How to Weatherstrip a Door
Close the gap in your door to stay free from drafts, eliminate air leaks, and maintain energy efficiency
Weatherstripping, or attaching seals around an entryway door to fill in the gaps, is essential to maintaining the energy efficiency of your home in the winter (keeping the chilly air out) and in the summer (keeping the air conditioning in). Consider that even a tiny 1/8-inch gap around a typical entryway door is equivalent to having a 5 ½-inch-diameter hole on an outside wall. Closing that gap can go a long way in lowering your energy bill.
A well-sealed door requires two components: weatherstripping the sides and top to fill in the space between the door and the jamb, and adding a sweep to the bottom to fill in the space between the door and the threshold. You can find an array of metal, foam, felt, and plastic products on the market for this purpose, but we recommend a tubular silicone weatherstripping that fits against the doorstop and a twin-fin silicone sweep that fits beneath the door. Silicone is the ideal weatherstripping material because it's durable, soft, and has no compression memory—it remains tight as the door swells and shrinks with the temperature.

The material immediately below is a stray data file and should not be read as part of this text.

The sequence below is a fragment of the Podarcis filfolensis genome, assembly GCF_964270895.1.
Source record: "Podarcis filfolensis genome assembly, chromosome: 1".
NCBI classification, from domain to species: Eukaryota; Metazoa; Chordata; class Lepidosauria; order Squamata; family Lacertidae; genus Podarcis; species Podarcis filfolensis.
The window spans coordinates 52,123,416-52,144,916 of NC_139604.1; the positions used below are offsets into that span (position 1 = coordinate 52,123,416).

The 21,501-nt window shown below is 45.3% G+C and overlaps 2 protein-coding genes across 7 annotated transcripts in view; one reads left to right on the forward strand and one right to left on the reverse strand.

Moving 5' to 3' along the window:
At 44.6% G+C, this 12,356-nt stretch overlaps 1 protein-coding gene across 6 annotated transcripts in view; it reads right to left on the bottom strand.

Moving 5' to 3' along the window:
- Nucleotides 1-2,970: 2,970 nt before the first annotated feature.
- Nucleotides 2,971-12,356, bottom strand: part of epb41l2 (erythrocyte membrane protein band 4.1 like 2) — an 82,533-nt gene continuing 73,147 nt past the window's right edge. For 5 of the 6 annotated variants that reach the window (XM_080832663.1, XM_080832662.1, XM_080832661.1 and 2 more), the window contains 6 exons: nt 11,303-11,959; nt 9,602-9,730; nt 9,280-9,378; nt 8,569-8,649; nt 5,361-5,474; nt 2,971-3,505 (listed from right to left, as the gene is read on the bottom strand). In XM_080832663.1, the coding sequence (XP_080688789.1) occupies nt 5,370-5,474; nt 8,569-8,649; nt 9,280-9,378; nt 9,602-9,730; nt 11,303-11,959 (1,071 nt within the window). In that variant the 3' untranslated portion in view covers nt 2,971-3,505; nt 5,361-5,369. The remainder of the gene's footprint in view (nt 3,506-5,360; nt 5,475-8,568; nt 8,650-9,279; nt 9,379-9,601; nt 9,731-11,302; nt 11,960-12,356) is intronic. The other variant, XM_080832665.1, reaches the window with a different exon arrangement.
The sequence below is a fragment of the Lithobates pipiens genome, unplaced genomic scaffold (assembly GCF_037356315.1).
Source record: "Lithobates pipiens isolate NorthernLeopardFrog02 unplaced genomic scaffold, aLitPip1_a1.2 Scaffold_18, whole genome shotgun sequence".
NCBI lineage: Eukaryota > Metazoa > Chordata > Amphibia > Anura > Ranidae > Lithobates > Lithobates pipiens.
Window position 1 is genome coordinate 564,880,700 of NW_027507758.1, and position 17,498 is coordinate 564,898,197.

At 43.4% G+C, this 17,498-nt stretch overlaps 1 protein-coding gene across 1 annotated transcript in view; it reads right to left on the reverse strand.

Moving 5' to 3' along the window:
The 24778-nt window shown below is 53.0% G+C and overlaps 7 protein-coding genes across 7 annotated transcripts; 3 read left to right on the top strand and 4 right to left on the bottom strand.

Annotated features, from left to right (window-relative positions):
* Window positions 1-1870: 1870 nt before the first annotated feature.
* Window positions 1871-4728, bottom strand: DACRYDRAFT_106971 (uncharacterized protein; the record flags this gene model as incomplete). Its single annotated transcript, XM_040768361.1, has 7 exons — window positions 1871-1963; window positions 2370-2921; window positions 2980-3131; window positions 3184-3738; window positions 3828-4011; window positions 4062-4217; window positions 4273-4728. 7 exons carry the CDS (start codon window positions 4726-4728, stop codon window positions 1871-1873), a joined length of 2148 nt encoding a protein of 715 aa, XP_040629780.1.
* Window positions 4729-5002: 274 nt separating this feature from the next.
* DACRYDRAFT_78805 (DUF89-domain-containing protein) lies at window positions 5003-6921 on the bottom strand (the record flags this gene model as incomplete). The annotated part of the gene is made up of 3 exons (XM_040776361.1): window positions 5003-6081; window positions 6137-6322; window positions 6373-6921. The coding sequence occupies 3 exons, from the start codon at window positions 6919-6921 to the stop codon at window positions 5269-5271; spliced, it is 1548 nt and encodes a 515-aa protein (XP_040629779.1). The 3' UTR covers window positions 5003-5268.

Here’s how to weatherstrip your door to keep your home free of drafts and air leaks.
Step 1: Measure the gap
If there’s old, worn weatherstripping around the doorframe, use a flat pry bar to remove it. Then, with the door closed, measure the gap between the door and jamb and the door and stop. Take measurements along both side jambs and the head jamb, then choose weatherstripping for each side that's big enough to fill the largest gap along its run.